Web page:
Property appraisals are generally requested when commercial real estate changes hands or when a commercial property is undergoing construction or renovation. While appraisals are ordered by the lender, they are performed by licensed professionals. The primary purpose of an appraisal is to determine the property’s market value that will be used for loan collateral. An appraisal process is used by the U.S. Small Business Administration (SBA) and is likely used by your institution’s mortgage group.
What should you expect during the appraisal process? Here, we provide an overview of the SBA’s appraisal requirements, including instances where a client’s property may not be appraised at its required value.
Appraisals for SBA loans
Appraisals prepared for SBA loans are the same as other professionally prepared real estate appraisals, with a few additional requirements (noted in the section below). Professional SBA appraisers use an industry-accepted set of standards, a criteria known as The Standards of Professional Appraisal Practice (USPAP).
What are the most important SBA appraisal requirements?
The SBA requires specific points to be included in an appraisal (these may be “above and beyond” those your institution requires):
• The appraiser must be independent (not affiliated with your institution or any other parties in the transaction). Lenders may not use appraisals that have been prepared for the seller or loan applicant.
• The appraisal must be dated within 12 months of the application date. This means appraisals done prior to an application may be acceptable, as long as the appraisal indicates the intended user is the lender (your institution). It’s also considered best practice to list both your institution and the U.S. Small Business Administration as the intended users.
• In alignment with SBA best practices, we recommend two methods are used to determine appraisal value. In our experience, appraisals that apply only one method of valuation very often require revision and are far more susceptible to rejection by the SBA.
When is an SBA appraisal required?
The SBA requires a real estate appraisal if the SBA-guaranteed loan is greater than $500,00 and is collateralized by commercial property. Lenders should follow their internal credit policy and their institution’s requirements for real estate appraisals for loans of $5000,000 or less.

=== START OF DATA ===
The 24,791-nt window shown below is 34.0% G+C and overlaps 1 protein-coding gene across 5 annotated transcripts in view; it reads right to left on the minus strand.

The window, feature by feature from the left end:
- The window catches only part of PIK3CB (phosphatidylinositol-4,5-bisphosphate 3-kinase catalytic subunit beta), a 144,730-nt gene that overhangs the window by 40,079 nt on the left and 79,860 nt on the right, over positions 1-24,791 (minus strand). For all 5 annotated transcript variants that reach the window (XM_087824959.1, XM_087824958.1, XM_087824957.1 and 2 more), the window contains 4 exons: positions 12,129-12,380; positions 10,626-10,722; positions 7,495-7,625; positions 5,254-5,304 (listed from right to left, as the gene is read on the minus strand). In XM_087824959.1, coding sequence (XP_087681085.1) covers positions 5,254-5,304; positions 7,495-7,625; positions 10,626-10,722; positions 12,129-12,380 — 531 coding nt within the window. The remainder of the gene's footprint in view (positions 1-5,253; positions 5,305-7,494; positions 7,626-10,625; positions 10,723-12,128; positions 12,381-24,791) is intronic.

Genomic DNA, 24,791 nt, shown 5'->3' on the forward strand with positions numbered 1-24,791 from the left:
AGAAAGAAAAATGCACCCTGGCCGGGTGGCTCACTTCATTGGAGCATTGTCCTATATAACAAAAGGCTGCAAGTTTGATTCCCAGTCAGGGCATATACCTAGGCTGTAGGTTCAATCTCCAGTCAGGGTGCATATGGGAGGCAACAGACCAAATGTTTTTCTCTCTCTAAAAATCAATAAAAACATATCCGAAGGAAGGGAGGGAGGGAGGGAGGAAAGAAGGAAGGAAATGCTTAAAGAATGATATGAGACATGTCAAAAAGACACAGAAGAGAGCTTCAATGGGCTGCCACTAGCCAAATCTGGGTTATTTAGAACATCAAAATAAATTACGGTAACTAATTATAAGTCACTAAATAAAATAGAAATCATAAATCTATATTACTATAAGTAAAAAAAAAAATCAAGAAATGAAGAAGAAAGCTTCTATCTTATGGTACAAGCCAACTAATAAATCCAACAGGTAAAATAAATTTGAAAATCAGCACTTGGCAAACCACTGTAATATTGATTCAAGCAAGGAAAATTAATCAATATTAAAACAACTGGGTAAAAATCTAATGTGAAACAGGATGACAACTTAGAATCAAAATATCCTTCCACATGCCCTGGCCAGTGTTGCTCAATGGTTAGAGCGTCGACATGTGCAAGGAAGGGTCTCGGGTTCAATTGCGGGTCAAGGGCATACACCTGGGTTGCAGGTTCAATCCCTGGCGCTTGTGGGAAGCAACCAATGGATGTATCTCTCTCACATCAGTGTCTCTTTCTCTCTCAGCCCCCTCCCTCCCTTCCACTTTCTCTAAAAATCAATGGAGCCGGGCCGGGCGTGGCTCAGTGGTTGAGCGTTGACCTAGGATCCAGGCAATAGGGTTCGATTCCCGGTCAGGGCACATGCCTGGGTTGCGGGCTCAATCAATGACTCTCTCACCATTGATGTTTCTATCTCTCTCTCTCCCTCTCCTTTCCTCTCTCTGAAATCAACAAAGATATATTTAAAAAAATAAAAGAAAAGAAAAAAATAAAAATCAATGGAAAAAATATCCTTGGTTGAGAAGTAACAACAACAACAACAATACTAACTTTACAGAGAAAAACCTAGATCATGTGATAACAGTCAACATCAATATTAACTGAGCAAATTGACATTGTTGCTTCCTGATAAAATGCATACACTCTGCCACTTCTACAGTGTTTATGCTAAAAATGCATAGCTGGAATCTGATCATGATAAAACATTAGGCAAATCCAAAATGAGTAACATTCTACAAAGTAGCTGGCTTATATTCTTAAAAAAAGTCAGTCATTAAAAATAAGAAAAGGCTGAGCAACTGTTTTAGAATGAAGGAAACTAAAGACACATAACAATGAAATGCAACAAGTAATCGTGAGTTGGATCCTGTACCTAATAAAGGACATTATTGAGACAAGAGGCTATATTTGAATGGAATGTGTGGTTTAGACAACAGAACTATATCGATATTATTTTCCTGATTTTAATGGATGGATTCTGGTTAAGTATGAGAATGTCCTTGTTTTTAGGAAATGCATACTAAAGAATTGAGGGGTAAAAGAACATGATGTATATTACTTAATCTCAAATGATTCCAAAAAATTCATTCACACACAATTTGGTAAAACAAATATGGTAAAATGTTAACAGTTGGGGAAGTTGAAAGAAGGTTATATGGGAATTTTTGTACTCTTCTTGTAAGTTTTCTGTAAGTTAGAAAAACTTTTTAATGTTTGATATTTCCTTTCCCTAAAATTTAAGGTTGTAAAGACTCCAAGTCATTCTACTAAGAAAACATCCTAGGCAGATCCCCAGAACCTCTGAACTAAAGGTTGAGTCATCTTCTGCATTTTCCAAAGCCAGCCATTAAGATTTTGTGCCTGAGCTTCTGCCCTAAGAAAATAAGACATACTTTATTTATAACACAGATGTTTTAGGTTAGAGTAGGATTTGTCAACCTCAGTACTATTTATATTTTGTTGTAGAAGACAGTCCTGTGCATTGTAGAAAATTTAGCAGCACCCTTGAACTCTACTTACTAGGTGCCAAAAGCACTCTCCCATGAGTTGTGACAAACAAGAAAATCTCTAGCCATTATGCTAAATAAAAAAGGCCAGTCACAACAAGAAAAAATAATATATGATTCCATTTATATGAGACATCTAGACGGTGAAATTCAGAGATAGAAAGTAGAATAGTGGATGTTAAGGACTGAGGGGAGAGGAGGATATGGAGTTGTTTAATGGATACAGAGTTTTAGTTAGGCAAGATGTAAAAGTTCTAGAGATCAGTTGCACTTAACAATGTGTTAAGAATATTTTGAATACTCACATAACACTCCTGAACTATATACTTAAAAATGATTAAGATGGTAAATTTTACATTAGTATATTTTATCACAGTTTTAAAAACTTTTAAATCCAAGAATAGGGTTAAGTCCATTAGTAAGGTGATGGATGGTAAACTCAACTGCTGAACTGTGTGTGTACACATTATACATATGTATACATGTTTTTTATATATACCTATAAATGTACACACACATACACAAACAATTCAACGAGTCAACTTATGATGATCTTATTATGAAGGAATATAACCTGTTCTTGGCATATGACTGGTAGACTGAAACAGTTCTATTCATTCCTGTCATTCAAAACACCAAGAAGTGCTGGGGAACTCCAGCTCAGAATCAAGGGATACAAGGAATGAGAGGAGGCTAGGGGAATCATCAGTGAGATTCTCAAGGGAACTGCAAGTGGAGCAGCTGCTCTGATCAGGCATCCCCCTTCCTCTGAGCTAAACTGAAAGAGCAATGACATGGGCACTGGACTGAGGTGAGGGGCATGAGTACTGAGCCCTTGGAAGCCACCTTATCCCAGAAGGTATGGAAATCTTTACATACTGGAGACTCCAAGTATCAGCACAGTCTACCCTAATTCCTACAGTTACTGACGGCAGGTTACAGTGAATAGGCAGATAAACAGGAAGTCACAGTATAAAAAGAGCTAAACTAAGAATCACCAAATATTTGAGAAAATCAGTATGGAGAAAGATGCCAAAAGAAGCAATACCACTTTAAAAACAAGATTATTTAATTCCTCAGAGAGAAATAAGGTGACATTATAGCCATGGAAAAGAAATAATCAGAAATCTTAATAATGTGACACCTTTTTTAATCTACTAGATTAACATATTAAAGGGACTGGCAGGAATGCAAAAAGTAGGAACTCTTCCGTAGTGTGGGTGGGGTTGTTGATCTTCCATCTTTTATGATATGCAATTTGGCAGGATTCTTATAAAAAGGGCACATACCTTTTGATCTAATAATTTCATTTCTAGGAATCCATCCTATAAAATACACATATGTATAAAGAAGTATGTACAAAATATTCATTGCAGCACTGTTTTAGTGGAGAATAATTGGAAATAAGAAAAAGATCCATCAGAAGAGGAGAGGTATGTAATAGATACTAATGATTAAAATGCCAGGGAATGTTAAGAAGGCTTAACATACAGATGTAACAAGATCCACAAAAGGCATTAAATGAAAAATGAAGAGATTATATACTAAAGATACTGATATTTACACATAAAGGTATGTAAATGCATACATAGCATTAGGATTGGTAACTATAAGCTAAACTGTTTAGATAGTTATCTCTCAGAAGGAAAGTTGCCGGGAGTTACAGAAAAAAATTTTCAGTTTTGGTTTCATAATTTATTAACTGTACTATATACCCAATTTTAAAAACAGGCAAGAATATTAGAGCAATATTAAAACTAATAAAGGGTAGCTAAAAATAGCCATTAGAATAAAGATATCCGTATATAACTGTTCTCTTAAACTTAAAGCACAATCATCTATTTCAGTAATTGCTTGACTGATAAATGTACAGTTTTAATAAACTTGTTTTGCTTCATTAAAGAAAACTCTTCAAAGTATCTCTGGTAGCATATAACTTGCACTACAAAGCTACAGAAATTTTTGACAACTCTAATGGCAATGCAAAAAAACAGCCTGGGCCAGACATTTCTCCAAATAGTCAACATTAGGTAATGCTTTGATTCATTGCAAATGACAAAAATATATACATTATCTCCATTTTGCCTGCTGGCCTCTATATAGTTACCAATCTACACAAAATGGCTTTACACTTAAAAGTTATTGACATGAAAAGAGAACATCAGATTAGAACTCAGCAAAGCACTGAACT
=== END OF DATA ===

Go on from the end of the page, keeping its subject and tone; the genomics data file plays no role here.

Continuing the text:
When is an SBA appraisal submitted?
In some instances, such as when real estate and a business are acquired together, an appraisal is necessary before a loan application is submitted to the SBA. When funding is needed only for acquisition, renovation or construction of property, the SBA appraisal can be ordered at any point in the application process, although it must be completed before a loan can close.
What happens when an appraisal valuation differs from the expected amount?
An appraiser is required to give the current market value for acquisitions of existing buildings (with or without minor improvements needed). When the project includes new construction or substantial renovations, however, the appraiser is required to use an estimate of the after-construction or after-repair market value.
In many cases, the appraisal valuation will align with the loan request. Sometimes, however, an appraiser will determine a property is worth less than the requested loan amount:
• If the appraised value is 90% or more of the estimated value, lenders can still close the loan. However, lenders must include a written explanation to note why the appraisal differs from the estimated value of the loan.
• If the appraised value is less than 90% of the property’s estimated value, the loan may still close, but it will require the SBA’s written permission. In these cases, a lender must provide an acceptable explanation of reasons for the differences in value to the SBA; as well as recommendations for remedying said difference, such as providing additional owner equity or additional collateral from the owner to make up for said difference.
Contact Prudent Lenders for additional help
If you and your team have questions about the SBA appraisal process, Prudent Lenders is here to help. As a lender service provider (LSP), we’ve got decades of experience with SBA loan programs and commercial lending and we’re ready to assist, anytime.